It had been nine weeks in the summer of 1970 since Lou Reed, Sterling Morrison, Doug and Billy Yule began the two-sets-a-night marathon in their home city of New York. Max’s Kansas City would be The Velvet Underground’s stage as the band ended their Loaded tour after being cut off from Atlantic records due to poor sales. The event would also mark the end of Lou Reed’s career with the band he helped start (excluding short reunions in the early nineties). On the last night of their extended stay, then band’s manager, Andy Warhol, sent long-time friend Brigid Polk with a small tape recorder to capture the two sets. Having been recorded as a bootleg, it would go on to be the first of its kind, and it would not be touched again until 30 years later.

Originally set at ten cuts for release in 1972, the LP omits much of the in between banter, but in 2004 the show was re-released as a two CD set. What it captured was the entire night, from tuning instruments to the band members ordering drinks and talking with friends. Live At Max’s Kansas City is vivid and real, giving one of the most intimate looks into one of the worlds most revered bands.

“Good evening, and this is The Velvet Underground. You are allowed to dance if you want to”, Reed humbly announced as he opened the night. After a quick story to describe the opening number, the first track “I’m Waiting for The Man” kicks in. The sound captured that night is evidently impressive given the recording equipment, a mono tape recorder. Reeds voice is even more intense as he sings and at times strains through the words with passion. The songs are quick but never short, with Reed and Doug Yule narrating the stories of love and drug abuse. “I’m Set Free” slows things down early. It has been a long few months, and the band knows how to pace themselves for a long night.


Live, these songs open up more. The musical personalities of each member become deeper and more approachable, and the words gain even more solidarity in their meaning. “Go get me a double” is shouted before launching into “Sweet Jane”, the second track on the original release. The song is talked up as easy with a “great ending”, and it is just that with Yule helping out on the vocals. The track then builds into its two-chord rock and roll frenzy for the wild finish.

The then new track, “Lonesome Cowboy Bill”, shows off the group’s early rock influences with a surfer flair. What is interesting about the song is that it’s one of the tracks that obviously links the band’s influence on punk rock with its speed, simplicity, and sloppier than usual vocals. At the same time, however, it could also be seen as a throw back to the earliest influences of rock and blues. It serves as a reminder of how all rock and roll is related. Finishing off the first side, “Beginning To See The Light” keeps in the style of VU, this time with Yule on lead vocals which come across as distant when compared to Reed’s, but that mostly is due to the sound recording, not personal style. Yule’s style is distinctly different in that he is the missing link between rock and punk rock for the band. He is the sloppier element with strains on the verge of a scream, but without taking it all the way.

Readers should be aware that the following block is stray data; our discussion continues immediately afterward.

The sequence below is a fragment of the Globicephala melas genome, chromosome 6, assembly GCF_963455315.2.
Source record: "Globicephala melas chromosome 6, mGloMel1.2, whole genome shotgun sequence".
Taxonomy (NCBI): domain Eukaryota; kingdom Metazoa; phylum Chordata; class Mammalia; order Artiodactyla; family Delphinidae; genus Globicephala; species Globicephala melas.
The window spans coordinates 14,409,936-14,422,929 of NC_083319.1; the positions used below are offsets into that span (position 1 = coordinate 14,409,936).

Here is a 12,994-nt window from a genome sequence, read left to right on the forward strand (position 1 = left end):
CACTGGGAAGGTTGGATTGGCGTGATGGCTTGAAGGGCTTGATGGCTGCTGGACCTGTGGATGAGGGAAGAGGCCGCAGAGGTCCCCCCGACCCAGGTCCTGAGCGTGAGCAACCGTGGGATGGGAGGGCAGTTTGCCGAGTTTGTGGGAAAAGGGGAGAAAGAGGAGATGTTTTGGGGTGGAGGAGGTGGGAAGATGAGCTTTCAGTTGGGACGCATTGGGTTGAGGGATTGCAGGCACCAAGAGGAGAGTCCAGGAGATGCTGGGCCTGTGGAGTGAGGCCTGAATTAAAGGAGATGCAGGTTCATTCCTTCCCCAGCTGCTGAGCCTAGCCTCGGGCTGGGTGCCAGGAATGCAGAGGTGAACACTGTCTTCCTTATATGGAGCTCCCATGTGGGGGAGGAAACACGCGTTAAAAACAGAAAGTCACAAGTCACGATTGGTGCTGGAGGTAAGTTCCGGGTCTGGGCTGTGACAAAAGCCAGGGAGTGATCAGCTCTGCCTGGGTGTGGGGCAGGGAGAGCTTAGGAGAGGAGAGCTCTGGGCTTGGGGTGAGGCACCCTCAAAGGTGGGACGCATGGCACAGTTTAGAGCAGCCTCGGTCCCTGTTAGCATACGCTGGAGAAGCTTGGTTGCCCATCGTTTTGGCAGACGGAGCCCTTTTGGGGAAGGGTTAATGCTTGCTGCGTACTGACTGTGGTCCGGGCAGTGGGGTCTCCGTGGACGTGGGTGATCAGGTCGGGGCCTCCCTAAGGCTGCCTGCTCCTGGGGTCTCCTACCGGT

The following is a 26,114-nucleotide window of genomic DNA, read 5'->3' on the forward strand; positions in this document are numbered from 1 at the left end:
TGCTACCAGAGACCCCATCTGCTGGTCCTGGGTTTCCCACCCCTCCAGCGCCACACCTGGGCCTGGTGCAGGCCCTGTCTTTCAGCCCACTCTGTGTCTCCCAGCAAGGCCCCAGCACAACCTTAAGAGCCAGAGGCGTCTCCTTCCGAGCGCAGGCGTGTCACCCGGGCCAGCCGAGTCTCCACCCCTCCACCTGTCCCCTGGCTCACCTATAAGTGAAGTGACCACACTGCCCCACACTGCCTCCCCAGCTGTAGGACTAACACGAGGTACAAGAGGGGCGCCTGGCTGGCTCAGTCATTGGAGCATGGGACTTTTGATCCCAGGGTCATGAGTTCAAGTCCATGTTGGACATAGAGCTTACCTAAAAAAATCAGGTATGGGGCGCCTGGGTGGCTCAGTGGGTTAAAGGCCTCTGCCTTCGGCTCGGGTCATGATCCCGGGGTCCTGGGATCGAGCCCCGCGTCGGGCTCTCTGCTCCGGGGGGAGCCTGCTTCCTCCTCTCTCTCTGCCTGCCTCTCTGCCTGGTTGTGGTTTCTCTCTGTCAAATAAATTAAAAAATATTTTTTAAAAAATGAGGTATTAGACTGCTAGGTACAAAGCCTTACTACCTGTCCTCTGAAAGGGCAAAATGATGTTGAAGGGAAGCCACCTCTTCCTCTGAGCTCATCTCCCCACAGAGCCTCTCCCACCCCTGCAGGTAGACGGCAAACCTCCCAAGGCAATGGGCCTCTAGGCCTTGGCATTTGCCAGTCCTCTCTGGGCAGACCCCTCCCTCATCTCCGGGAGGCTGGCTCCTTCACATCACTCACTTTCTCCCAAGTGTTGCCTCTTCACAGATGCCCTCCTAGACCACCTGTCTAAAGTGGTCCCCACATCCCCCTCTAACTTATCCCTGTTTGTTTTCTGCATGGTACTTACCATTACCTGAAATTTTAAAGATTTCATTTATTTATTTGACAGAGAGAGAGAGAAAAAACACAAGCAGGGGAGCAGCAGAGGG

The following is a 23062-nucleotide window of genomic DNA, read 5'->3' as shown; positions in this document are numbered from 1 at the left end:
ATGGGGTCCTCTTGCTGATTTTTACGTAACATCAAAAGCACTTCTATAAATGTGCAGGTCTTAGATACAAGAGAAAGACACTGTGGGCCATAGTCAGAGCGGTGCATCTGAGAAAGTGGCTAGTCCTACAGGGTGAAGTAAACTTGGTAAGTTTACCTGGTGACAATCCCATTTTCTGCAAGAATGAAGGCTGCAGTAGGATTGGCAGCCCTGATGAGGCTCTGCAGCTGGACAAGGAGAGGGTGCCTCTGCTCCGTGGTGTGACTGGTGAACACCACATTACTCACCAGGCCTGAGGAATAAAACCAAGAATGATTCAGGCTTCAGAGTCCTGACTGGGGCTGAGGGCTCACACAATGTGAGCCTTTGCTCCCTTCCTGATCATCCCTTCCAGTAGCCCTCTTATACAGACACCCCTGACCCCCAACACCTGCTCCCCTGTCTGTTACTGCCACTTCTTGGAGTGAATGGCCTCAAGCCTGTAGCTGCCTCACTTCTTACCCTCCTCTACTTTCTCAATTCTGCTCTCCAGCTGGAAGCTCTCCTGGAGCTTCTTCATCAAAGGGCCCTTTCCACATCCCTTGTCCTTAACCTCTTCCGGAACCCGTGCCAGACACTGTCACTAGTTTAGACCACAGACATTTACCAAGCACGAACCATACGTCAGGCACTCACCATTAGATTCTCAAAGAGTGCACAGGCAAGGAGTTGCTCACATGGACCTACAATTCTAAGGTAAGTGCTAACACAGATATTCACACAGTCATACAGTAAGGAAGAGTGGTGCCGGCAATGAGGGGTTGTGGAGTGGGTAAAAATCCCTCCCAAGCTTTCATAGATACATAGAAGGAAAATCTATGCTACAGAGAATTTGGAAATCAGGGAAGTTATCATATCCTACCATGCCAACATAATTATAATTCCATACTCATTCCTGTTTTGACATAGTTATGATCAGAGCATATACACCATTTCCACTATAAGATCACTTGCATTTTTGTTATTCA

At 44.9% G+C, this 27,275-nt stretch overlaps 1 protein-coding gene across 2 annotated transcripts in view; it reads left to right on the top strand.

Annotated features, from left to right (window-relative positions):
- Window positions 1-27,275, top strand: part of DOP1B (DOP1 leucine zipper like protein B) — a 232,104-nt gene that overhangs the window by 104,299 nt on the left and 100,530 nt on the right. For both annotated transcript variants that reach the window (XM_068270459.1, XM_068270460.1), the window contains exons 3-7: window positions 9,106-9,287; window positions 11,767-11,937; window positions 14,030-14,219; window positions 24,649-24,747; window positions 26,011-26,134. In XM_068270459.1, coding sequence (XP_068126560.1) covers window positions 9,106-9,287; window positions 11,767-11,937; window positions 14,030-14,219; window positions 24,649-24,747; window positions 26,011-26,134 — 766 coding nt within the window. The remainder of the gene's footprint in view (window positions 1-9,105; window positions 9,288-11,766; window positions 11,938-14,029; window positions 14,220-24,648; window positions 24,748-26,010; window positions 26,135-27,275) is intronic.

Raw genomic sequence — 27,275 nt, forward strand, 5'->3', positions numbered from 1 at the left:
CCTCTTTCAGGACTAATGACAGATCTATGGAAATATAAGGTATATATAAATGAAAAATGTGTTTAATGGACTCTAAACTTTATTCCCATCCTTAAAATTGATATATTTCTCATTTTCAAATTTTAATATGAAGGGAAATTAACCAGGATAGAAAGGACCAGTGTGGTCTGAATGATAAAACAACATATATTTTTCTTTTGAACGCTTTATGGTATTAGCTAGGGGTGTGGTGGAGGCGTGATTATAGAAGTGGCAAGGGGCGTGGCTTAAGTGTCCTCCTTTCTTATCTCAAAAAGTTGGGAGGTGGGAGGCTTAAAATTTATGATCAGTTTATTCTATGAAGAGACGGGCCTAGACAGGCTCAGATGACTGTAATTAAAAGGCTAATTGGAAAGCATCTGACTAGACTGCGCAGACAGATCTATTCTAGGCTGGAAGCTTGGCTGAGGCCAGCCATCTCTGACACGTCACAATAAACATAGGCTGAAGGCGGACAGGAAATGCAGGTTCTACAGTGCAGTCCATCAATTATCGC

Live rarities, “I’ll Be Your Mirror” and “Pale Blue Eyes”, slow down the whirlwind pace and show VU’s softer side. The latter of the two features vocals parts that are at times the best you could have heard from the band, with a soft bluesy solo bridging the song to the end of the heartbreaking story.  A ’50s theme takes over showing their toned down side with “Femme Fatal”, a comical ode to being a bitch. “After Hours” finishes Reed’s version of the night originally, but on the re-release it appears higher in the set list. You can tell why he made the move though, as its name suggests, it is an appropriate closer. The song glides the mood from saddening to an upbeat goodbye with the help of an old school country influence.


The Velvet Underground is known for being groundbreaking, and they prove it with their simplicity. You don’t have to be complicated to shake up the status quo. We know that very well now, but it is thanks to them that we have that creative knowledge. As time goes, the influence of this band will only continue to unroll, and with this album we have the opportunity to peer into their lives and music as it was then.

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